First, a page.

In 2018, you can have a say in the nation’s gridlocked gun debate. Don’t waste it. States in much of the rest of the nation have a “shall-issue” standard. As the name implies, police in states where the gun lobby is strong must issue concealed weapons permits to anyone who seems to be law-abiding. That may be fine for Arizona or Utah, but not California.
Dan Walters: From a public policy standpoint, there is – or should be – no reason to shield Commission on Judicial Performance from scrutiny, especially since Elaine Howle’s authority to examine confidential records includes a caveat that none will be revealed to the public. She and the Legislature are legitimately interested in whether the CJP is doing its job, not in airing judges’ dirty linen.
John Cox: We need to recognize the present reality that under the federal tax reform, California’s highest in the nation income taxes are a dinosaur that need to be reformed. California needs to stop being Washington D.C.’s cash cow.
Jack Ohman looks at the magnolias on the White House lawn. One survived, one didn’t. See which one lived here.
Take a number: 159
Vermont Sen. Bernie Sanders spends a lot of time lambasting the “top 1 percent” for sucking up the world’s wealth. But it’s easy to see why his message resonates with the 99 percent after looking at a new report from Bloomberg News. According to the Bloomberg Billionaires Index, the 500 richest people on the planet became nearly $1 trillion richer in 2017, giving them a collective net worth of $5.3 trillion, up from $4.4 trillion in 2016. The United States had the largest presence on the index with 159 billionaires, including Facebook’s Mark Zuckerberg who added $22.6 billion to his fortune. Collectively, the American billionaires are worth about $2 trillion. These people clearly need a massive tax cut. – Erika D. Smith, @erika_d_smith
East Bay Times: It was bad enough that Federal Communications Commission Chairman Ajit Pai, a former Verizon lawyer, engineered the repeal of President Obama’s landmark rules prohibiting Internet Service Providers from blocking or slowing down the internet or giving preference for certain online content. Now Republican Rep. Marsha Blackburn of Tennessee wants to lock the vast majority of Pai’s rules into law through her proposed legislation with the Orwellian title: the Open Internet Preservation Act. The Verizon, AT&T and Comcast Dream Act would be more appropriate.
LA Times: What is the right public health message to send to adults who can now legally buy and use marijuana? Voters overwhelmingly passed Proposition 64 last year and polls continue to show broad support for legalization. But just because marijuana is legal doesn’t mean it is risk-free. With just days to go, public health agencies are scrambling to put together education campaigns before Jan. 1. But experts in the field say they face a big problem: There simply isn’t enough research into the impact of adult marijuana use to offer a lot of proven and practical health guidance.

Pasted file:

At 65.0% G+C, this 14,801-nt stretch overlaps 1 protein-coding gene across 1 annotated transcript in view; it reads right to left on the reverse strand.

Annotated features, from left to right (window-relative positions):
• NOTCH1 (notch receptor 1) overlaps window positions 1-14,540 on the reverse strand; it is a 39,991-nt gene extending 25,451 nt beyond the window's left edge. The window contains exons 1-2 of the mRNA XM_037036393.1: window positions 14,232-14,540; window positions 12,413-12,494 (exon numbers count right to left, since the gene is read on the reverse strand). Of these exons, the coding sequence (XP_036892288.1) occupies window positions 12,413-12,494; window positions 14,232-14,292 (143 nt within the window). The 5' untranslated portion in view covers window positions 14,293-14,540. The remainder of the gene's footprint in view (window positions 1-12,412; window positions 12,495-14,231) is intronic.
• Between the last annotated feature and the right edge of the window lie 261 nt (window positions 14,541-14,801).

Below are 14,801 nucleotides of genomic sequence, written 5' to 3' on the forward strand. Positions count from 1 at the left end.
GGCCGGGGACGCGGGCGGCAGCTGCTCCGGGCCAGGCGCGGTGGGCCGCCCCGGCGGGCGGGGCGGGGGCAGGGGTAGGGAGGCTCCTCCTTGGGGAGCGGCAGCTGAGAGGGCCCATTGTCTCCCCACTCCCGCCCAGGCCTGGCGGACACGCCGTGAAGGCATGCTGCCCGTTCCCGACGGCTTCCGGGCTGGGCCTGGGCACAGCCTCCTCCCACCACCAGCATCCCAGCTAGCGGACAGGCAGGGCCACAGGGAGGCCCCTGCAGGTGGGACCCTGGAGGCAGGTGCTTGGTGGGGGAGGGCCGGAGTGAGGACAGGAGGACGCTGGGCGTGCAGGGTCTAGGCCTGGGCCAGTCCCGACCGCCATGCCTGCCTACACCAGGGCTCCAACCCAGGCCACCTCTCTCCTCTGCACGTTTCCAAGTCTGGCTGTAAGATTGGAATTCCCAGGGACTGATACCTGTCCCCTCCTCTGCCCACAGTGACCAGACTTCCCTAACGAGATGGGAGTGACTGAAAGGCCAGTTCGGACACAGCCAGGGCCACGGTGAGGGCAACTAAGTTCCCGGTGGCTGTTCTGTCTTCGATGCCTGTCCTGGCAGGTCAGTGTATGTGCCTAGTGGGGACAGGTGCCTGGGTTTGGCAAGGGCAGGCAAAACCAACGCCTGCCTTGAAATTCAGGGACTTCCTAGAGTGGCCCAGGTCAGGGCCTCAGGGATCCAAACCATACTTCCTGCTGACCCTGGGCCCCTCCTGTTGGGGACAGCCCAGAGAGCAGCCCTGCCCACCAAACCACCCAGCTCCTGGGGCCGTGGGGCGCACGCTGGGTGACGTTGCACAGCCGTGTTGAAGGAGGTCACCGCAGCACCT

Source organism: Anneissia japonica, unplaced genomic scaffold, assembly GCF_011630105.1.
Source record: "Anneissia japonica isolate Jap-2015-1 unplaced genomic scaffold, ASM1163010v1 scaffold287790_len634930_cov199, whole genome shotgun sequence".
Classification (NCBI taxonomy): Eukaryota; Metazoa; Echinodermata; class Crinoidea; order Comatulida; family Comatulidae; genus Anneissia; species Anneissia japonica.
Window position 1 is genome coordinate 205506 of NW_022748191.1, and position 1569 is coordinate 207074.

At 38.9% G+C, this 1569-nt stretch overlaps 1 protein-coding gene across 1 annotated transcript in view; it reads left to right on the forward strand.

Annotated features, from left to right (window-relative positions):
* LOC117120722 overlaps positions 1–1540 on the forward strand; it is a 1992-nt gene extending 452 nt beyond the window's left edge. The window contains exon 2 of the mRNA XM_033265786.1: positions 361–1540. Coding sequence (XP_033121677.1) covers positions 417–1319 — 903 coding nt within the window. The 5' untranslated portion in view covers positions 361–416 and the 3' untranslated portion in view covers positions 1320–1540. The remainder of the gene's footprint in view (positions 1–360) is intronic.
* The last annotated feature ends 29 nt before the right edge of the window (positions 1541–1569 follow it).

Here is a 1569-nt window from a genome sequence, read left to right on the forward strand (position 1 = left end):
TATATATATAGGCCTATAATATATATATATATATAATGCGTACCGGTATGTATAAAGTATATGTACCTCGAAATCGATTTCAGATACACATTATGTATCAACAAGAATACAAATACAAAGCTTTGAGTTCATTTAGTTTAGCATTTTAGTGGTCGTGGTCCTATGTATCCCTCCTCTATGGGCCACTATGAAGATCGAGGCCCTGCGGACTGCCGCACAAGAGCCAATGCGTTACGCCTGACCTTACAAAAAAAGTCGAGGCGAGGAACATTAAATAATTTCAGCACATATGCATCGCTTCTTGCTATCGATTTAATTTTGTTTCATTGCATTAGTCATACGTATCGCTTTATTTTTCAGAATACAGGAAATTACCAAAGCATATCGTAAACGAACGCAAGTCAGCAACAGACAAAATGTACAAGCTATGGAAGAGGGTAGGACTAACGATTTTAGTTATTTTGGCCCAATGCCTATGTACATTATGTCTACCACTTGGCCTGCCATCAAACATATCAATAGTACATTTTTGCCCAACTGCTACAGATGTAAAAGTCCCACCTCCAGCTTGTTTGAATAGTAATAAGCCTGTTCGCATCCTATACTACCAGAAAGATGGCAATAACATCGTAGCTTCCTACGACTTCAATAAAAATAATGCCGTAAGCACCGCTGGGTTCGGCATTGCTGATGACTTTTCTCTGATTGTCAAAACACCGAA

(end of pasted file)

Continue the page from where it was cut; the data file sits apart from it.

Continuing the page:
Miami Herald: And the hits just keep on coming. And by hits we mean the insults, negative stereotypes and willful ignorance in which the Trump administration continues to traffic. Last week, the New York Times reported that, in June, President Trump said that thousands of Haitians, apparently bound for the United States, “all have AIDS.” Given the decline of the disease that was unfairly tied to the people of Haiti three decades ago, Trump is wrong, as he has been before.
Seattle Times: Despite the best efforts of the president and the Republican-controlled Congress, the Affordable Care Act is proving extremely difficult to kill. A record number of people have signed up for health insurance through the Washington state exchange during this fall’s ACA enrollment period. About 230,000 people have signed up so far – an incredible 35 percent increase over the same time period. Numbers were also pretty strong nationally, despite the fake-news message from the White House that Obamacare is dying.
Chicago Tribune: Gang violence on the South and Southwest sides is more vicious, and lethal, because some members of Hispanic gangs possess assault-style rifles. The Tribune’s Peter Nickeas reports that since mid-2016, more than 140 people have been shot – 50 fatally – by gang members wielding rifles. This is a foreboding development.
E.J. Dionne Jr.: Democracy imposes a discipline. It demands that no fortunate group should ever claim, by virtue of its position or its educational attainments, the unchallenged right to impose its will on others. To invoke the late Benjamin Barber’s lovely phrase, the only aristocracy democracy fully sanctions is “an aristocracy of everyone.” It is the one sort of aristocracy worth praying for.
Dana Milbank: I write this on Boxing Day, a holiday for many of the Commonwealth nations of the former British empire, with a twinge of envy. I don’t wish that the queen would take us back. But I regret that our head of state, with his jingoistic talk of greatness, squanders American goodness.
“Equipment failure, operator error and terrorist skullduggery make high speed trains vulnerable. Post-accident investigations are informative, but they don’t help the injured and don’t seem to result in more safety.” – Robert Reark, Granite Bay